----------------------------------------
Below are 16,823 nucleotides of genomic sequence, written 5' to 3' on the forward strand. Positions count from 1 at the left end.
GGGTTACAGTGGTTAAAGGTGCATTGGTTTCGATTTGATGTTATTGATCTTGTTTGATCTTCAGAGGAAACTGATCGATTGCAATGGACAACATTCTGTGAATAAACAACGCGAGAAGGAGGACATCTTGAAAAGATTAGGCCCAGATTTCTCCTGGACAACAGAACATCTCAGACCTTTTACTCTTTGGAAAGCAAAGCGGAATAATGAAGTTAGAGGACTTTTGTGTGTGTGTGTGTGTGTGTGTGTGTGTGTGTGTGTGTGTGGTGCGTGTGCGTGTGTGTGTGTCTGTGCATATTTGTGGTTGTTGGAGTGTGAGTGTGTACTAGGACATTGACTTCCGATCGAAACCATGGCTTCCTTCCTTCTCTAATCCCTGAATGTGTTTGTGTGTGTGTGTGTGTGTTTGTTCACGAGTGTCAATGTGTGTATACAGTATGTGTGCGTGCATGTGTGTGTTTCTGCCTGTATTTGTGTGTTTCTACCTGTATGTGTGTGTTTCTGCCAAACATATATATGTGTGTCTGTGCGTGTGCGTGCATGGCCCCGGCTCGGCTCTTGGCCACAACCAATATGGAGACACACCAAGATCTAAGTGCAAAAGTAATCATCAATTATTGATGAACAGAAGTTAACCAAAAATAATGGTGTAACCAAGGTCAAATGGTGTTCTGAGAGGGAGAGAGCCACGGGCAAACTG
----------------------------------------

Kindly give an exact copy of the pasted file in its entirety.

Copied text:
Below are 16,823 nucleotides of genomic sequence, written 5' to 3' on the forward strand. Positions count from 1 at the left end.
GGGTTACAGTGGTTAAAGGTGCATTGGTTTCGATTTGATGTTATTGATCTTGTTTGATCTTCAGAGGAAACTGATCGATTGCAATGGACAACATTCTGTGAATAAACAACGCGAGAAGGAGGACATCTTGAAAAGATTAGGCCCAGATTTCTCCTGGACAACAGAACATCTCAGACCTTTTACTCTTTGGAAAGCAAAGCGGAATAATGAAGTTAGAGGACTTTTGTGTGTGTGTGTGTGTGTGTGTGTGTGTGTGTGTGTGTGTGGTGCGTGTGCGTGTGTGTGTGTCTGTGCATATTTGTGGTTGTTGGAGTGTGAGTGTGTACTAGGACATTGACTTCCGATCGAAACCATGGCTTCCTTCCTTCTCTAATCCCTGAATGTGTTTGTGTGTGTGTGTGTGTGTTTGTTCACGAGTGTCAATGTGTGTATACAGTATGTGTGCGTGCATGTGTGTGTTTCTGCCTGTATTTGTGTGTTTCTACCTGTATGTGTGTGTTTCTGCCAAACATATATATGTGTGTCTGTGCGTGTGCGTGCATGGCCCCGGCTCGGCTCTTGGCCACAACCAATATGGAGACACACCAAGATCTAAGTGCAAAAGTAATCATCAATTATTGATGAACAGAAGTTAACCAAAAATAATGGTGTAACCAAGGTCAAATGGTGTTCTGAGAGGGAGAGAGCCACGGGCAAACTG